- CU Anschutz: 3:30 to 4:30 p.m. Wednesday, Education 2 South, Room 1102, 13120 E. nineteenth Ave., Aurora
- CU Denver: 3 to 4 p.m. Thursday, Lola & Rob Salazar Student health Center, 1355 twelfth St., Denver
- CU Boulder: 10:15 to 11:15 a.m. Friday, Macky area, 1595 Pleasant St., Boulder
Addison later told The Denver Post that she was concerned about Kennedy’s “unwillingness” to be a leader in diversity and inclusion issues given Kennedy’s “swaying in the wind” on political issues.
During the town hall, CU Board of Regents Chair Sue Sharkey, R-Castle Rock, asked a couple pre-submitted questions, which was followed by audience members stepping up to ask a few of their own.
Responding to a question about his ability to raise funds, Kennedy aforementioned that ensuring a university has a strong alumni reach program is the first step in good fundraising and that making sure fundraising doesn’t entirely rest with him is important.
“I enjoy fundraising,” Kennedy aforementioned. “Politically, cipher has made more money for my side of the aisle in Minnesota since I left politics. … I look forward to disbursement a very significant slice of my time fundraising.”
If the CU regents vote to confirm Kennedy as president, he aforementioned increasing the amount of students who graduate would be a top priority for him on with advancing CU’s online education, reaching out to first-generation college students, tackling affordability, getting to know the CU Board of Regents and hearing to the concerns of the field communities.
“I’m a little uncomfortable being asked all these questions of what I would do before I’m able to listen to everyone,” Kennedy aforementioned.
Kennedy besides aforementioned he thought the questions encompassing his legislative assembly record were “unfair.”
After critics began career out that record, particularly his stance on marriage equality, Kennedy wrote in an open statement to the community that his views on gay marriage have “evolved.”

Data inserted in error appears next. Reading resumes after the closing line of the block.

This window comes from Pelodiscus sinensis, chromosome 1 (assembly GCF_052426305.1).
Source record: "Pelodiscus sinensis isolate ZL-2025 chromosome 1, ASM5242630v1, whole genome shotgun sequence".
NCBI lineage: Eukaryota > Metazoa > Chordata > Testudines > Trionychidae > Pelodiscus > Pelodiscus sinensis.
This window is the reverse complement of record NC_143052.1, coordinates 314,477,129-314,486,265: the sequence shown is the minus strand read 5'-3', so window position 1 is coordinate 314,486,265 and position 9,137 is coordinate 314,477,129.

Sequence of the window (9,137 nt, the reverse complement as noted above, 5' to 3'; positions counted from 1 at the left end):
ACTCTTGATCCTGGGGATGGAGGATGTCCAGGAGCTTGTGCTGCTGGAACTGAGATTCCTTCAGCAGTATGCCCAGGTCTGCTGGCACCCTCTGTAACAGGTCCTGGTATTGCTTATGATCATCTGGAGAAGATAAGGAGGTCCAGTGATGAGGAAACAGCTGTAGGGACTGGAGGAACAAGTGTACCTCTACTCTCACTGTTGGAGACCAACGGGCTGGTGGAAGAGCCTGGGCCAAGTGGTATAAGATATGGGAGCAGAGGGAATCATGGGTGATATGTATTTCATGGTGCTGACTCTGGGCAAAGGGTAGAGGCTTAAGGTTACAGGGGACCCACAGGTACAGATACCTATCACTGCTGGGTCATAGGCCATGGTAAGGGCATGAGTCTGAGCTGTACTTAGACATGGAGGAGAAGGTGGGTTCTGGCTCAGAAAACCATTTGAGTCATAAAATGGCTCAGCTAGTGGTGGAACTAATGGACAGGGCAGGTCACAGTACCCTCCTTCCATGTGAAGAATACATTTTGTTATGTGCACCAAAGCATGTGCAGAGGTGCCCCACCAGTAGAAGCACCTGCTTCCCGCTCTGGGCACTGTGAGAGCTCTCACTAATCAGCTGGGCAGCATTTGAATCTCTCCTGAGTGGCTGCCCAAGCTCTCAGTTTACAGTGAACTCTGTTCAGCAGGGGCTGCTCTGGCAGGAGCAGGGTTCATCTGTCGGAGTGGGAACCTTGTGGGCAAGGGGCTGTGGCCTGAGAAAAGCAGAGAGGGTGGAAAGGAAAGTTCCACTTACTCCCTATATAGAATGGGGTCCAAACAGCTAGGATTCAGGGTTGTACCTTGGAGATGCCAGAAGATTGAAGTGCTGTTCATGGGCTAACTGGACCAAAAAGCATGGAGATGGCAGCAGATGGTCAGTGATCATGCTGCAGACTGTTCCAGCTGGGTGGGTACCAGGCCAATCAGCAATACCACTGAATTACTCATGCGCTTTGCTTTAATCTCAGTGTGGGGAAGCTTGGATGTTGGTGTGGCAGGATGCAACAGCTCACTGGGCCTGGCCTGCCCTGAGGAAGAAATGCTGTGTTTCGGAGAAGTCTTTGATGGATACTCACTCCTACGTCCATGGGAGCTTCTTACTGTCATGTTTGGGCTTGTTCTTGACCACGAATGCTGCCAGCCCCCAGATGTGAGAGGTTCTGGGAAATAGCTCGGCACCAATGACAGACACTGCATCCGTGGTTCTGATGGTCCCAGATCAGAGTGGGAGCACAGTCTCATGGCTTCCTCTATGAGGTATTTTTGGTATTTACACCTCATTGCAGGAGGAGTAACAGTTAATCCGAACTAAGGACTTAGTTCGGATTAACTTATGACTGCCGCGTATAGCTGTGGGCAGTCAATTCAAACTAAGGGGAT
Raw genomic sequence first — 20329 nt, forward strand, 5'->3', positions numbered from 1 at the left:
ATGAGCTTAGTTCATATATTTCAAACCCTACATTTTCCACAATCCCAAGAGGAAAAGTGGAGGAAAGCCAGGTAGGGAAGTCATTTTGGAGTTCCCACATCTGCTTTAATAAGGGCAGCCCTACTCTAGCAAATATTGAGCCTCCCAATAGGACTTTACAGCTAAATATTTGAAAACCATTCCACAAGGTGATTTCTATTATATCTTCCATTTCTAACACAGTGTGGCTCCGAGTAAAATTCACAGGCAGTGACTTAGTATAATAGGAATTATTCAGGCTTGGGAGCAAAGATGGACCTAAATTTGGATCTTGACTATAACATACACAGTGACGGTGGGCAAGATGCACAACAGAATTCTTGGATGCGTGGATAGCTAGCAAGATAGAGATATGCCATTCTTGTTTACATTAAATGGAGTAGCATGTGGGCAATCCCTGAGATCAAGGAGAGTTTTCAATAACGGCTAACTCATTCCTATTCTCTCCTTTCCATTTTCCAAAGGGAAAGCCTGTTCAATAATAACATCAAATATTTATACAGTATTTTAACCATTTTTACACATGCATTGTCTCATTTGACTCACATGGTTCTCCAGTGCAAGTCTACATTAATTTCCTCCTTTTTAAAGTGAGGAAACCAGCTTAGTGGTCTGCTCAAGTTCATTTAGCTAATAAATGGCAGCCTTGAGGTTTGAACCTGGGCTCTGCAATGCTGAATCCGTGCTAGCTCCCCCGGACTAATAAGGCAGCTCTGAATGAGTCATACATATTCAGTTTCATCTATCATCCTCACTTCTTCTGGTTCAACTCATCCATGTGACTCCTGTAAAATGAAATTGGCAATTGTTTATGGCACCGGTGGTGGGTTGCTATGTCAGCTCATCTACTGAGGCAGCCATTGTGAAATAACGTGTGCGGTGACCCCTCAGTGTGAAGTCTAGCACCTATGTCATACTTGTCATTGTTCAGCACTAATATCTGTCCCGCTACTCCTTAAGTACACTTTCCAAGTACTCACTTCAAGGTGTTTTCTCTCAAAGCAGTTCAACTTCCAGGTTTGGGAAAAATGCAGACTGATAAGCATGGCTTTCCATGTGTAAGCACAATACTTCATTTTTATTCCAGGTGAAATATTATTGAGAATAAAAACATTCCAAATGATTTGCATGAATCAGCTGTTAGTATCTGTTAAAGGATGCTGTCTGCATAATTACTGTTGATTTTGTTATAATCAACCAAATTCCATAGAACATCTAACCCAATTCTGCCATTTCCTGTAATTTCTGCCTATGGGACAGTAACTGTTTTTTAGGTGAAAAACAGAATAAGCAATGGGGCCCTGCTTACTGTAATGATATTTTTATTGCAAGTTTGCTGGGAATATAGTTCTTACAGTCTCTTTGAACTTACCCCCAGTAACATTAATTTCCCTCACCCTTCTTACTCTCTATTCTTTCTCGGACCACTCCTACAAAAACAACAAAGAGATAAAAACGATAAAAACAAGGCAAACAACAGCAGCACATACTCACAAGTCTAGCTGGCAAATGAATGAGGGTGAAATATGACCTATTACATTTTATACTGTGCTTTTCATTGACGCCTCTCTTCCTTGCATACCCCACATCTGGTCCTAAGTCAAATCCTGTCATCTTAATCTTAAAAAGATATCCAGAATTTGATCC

When a transgender person at the town hall audience asked Kennedy to name specific examples of what he has done to support or promote LGBTQ diversity at North Dakota, Kennedy aforementioned increasing programming and staff, mentorship and awards ceremonies for people on field “doing the most” to support the community.
- Mark Kennedy talked about the “full-fledged Afro” he had as a teen in MLK Day speech on racial understanding
- Furor over CU’s presidential pick highlights elective Board of Regents’ partisan political divide
- Like Mark Kennedy, Bruce Benson was a arguable pick for CU president — but he delivered as a fundraiser
- Mark Kennedy asked if he could skip a Colorado Public Radio question on affirmative action. Here’s his processed answer.
- CU regents defend selection of presidential rival Mark Kennedy: “We did not rush and did not compromise”
Later in the town hall, Kennedy addressed his vote record, again.
“I’m not running for Congress,” Kennedy aforementioned. “What’s applicable? When you look at what I’m going to be focusing on… I’m going to be focusing on fundraising, I’m going to be focusing on reaching out to the legislative assembly, I’m going to be focused on building a strategic plan. That’s the questions we really ought to be focusing on.”
Chris Bentley, 64, is the father of a CU student and serves on several boards on the Boulder field. Bentley came to the first Denver forum because he aforementioned was “really unhappy” with Kennedy’s nomination and wanted to hear what the sole rival had to say.
After the town hall, Bentley aforementioned he planned to attend Friday’s open forum on the Boulder field to see if hearing more from the candidate would change his opinion. Kennedy will be holding town halls on the rest of the CU fieldes all week.
“I think he was very well-rehearsed,” Bentley aforementioned. “He was aware of the questions that would be coming his way. It’ll be an engrossing week ahead, that’s for sure.”
Updated 10 a.m. April 23, 2019 This article has been updated to reflect the University of Colorado’s adjusted location for its presidential forum on the Anschutz field on Wednesday and its adjusted time and location for its forum on the Denver field on Thursday.